We know better. While proprietary software companies have to make business cases to justify the costs of translating into six languages, we get communities of enthusiastic users translating our software into over 80 languages. And we know how to prevent it from being anarchy. I’ve said before that I believe that GNOME has the best translation teams in the world. I’d lay down money that our translations would meet or excede the quality of those from a proprietary company if sent to an independant reviewer.
In fact, difficulties with translations was a common topic at the conference. A lot of companies are still struggling with managing translations when documents get updated. This is a solved problem to me. Somebody from Transifex or any of the other awesome open source translation tools needs to go next year to show these people what they’re missing.
As for me, I’m planning on attending next year and continuing to bridge the gap. We have a lot of really awesome tools and ideas that other people don’t know about. And they have real-world experience, often with real data, that we could learn from.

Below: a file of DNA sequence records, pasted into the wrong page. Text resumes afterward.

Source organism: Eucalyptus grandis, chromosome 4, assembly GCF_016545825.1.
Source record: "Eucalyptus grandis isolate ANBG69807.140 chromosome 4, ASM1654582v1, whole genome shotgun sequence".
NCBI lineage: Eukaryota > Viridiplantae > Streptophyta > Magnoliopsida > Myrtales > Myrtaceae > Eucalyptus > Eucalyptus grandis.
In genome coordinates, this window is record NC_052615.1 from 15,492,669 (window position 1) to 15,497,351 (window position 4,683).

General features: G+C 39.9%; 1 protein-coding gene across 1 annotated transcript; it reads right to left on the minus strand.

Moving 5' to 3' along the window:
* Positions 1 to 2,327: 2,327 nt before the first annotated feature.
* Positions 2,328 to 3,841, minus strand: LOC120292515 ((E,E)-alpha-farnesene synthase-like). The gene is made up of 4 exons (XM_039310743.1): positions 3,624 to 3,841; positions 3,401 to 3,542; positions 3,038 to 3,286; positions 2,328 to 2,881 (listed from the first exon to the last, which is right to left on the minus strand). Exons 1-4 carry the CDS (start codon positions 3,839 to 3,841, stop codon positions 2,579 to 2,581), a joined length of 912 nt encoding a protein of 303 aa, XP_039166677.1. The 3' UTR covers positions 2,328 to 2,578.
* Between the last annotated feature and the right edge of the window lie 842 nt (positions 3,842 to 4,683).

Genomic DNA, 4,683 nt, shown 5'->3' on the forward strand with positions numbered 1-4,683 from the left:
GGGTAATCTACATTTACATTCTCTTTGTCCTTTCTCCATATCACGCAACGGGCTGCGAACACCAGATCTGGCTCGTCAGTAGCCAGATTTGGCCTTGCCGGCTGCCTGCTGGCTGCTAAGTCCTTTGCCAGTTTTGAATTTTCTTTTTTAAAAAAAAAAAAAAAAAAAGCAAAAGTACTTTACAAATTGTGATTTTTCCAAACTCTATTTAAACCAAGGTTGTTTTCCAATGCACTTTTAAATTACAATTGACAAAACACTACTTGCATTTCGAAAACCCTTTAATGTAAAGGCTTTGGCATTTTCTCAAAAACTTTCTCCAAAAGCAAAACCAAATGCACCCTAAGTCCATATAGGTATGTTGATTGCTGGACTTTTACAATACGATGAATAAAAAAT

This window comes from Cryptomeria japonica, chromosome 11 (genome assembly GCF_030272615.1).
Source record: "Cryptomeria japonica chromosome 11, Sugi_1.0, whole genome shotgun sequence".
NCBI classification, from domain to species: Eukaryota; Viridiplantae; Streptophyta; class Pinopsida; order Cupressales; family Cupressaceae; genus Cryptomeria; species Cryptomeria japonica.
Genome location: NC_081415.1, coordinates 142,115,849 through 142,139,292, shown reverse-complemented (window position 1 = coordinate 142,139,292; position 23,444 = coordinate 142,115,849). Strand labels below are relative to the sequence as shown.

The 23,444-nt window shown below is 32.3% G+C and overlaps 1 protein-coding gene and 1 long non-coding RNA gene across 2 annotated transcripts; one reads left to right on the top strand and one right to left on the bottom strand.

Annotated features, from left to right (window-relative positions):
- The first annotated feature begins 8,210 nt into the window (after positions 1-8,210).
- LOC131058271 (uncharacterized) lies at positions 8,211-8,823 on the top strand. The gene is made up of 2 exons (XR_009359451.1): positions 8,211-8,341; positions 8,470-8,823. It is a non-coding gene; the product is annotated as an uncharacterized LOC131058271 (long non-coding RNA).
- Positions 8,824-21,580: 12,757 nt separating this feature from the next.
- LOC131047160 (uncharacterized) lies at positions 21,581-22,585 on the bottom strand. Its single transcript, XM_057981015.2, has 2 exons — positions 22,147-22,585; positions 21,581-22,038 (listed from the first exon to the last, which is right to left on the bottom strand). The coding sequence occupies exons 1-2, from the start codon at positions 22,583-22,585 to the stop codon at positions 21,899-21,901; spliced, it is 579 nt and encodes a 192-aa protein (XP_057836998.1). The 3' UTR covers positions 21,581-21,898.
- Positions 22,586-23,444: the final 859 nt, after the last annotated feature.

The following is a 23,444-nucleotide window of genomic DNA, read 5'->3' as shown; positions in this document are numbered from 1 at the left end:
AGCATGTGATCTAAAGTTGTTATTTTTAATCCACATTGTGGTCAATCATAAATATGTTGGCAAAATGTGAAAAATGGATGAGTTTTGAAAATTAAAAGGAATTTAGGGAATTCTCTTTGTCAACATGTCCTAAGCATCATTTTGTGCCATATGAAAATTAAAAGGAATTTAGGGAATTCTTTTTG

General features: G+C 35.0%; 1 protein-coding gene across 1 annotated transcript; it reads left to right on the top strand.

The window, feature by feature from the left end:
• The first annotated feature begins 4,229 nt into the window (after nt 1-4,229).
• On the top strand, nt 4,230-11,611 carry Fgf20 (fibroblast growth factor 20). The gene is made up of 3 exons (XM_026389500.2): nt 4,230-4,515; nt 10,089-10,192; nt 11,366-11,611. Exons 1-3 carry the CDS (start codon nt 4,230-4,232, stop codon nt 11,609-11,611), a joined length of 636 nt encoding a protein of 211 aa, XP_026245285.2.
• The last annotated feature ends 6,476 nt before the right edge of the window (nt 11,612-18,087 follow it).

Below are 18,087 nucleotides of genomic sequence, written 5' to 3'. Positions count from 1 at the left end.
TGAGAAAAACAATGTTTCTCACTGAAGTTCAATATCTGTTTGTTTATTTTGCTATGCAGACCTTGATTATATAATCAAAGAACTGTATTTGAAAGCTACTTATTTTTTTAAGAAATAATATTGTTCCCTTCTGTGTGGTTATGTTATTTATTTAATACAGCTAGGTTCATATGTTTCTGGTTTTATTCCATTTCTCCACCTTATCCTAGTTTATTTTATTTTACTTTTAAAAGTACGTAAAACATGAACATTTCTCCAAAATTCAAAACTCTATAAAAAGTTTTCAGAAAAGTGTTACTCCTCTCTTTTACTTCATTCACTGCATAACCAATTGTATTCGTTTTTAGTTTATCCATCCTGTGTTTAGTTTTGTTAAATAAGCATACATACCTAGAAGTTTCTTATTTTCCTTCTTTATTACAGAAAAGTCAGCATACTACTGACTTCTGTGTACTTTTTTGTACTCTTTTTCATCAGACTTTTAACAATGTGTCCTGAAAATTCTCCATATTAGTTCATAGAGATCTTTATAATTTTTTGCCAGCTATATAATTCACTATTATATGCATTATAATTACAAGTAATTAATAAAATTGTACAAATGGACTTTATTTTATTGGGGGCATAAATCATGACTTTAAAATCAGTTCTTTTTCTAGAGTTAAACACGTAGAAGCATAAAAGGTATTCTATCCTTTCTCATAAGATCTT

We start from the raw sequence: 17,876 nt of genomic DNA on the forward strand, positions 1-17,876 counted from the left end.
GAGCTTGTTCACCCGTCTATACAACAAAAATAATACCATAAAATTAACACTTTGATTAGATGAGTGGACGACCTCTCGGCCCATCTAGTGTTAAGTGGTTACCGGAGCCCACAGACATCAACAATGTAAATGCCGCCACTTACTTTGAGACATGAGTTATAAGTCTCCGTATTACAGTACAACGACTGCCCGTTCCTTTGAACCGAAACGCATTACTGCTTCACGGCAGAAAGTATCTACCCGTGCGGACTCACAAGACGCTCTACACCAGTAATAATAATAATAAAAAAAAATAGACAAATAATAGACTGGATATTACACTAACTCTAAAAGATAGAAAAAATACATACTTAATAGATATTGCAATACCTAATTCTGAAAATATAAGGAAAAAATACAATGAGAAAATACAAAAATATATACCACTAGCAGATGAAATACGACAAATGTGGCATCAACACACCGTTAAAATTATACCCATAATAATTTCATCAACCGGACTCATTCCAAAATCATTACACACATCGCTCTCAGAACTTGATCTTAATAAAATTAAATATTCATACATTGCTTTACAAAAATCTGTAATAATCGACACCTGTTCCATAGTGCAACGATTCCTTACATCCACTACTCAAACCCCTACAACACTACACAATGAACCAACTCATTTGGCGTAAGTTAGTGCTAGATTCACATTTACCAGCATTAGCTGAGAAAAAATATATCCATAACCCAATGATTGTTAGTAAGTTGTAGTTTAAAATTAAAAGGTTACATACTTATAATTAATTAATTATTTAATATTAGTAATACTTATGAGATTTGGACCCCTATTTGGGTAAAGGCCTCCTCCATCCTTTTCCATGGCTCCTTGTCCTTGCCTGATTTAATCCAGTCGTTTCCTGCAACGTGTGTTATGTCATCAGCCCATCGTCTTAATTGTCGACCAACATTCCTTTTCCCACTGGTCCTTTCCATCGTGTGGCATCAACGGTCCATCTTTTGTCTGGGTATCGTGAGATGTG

The conference organizer, Joe Welinski, offered to help me co-host an open source event at next year’s WritersUA. I’m seriously considering running the OpenSourceUA conference the weekend leading into WritersUA. Hopefully at least a few of the WritersUA attendees will be interested enough to come a day or two early. There are no firm plans yet, but I’ll keep people posted.
Mallard was designed from the beginning to make it easy for plugins to add pages into application help documents. This works really well in a lot of cases, but sometimes you want to mention extra functionality even when the plugin isn’t installed. And sometimes, extra functionality is provided by plugins to backend frameworks. A GStreamer plugin isn’t going to install Banshee help files, and a Telepathy plugin isn’t going to install Empathy help files.